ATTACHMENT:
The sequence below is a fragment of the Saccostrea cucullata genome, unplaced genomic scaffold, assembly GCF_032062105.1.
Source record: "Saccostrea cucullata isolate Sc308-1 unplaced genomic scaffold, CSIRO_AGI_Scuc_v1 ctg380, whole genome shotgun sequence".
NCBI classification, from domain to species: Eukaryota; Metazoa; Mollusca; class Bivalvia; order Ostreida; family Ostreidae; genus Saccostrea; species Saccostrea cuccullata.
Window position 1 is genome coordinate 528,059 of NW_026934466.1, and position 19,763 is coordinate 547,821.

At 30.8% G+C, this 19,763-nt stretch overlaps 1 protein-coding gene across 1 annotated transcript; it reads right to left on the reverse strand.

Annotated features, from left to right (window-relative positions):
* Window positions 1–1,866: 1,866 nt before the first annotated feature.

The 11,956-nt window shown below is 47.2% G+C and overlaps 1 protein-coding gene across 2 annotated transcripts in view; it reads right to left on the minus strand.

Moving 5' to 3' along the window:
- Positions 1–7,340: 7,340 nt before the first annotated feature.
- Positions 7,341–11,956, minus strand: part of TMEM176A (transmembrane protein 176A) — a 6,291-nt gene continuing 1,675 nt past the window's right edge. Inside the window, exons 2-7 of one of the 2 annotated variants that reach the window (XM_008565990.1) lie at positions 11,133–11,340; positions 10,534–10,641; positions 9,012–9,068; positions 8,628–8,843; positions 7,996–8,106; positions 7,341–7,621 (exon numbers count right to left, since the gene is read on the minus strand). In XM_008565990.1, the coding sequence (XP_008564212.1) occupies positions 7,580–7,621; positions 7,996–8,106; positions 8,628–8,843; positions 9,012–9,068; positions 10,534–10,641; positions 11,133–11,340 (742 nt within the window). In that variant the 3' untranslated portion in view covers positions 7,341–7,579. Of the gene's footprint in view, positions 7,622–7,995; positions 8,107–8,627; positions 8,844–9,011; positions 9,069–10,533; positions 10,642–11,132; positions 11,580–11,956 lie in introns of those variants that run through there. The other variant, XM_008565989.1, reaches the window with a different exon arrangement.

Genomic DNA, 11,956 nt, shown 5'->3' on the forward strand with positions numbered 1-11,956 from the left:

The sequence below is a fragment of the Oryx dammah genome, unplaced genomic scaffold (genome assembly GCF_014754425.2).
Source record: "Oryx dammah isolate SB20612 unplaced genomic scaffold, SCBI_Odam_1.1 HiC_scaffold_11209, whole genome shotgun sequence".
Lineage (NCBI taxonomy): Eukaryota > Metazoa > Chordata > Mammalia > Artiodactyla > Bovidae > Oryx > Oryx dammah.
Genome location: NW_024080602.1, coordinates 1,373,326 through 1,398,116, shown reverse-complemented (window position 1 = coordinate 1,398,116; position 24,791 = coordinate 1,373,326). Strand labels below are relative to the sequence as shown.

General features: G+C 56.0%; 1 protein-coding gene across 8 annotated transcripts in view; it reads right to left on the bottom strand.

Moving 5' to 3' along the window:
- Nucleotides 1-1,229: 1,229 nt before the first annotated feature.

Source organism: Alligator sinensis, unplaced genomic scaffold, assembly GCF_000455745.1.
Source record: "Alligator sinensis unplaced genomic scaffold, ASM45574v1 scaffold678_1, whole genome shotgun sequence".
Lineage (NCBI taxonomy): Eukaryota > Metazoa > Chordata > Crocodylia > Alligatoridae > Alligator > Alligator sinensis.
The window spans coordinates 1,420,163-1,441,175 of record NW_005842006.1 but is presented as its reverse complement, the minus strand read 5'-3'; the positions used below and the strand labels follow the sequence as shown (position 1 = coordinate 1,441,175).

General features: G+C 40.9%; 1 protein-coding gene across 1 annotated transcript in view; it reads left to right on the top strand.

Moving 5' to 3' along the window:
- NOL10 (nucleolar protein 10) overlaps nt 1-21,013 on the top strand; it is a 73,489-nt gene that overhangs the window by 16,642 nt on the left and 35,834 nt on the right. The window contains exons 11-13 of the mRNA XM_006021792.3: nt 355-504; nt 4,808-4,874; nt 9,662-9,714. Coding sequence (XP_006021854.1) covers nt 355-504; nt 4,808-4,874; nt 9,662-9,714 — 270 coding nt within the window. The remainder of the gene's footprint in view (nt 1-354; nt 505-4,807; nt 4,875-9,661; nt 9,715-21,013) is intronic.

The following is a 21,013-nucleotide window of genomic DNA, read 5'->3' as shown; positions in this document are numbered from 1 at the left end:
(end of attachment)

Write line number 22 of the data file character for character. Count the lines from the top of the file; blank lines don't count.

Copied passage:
Lineage (NCBI taxonomy): Eukaryota > Metazoa > Chordata > Crocodylia > Alligatoridae > Alligator > Alligator sinensis.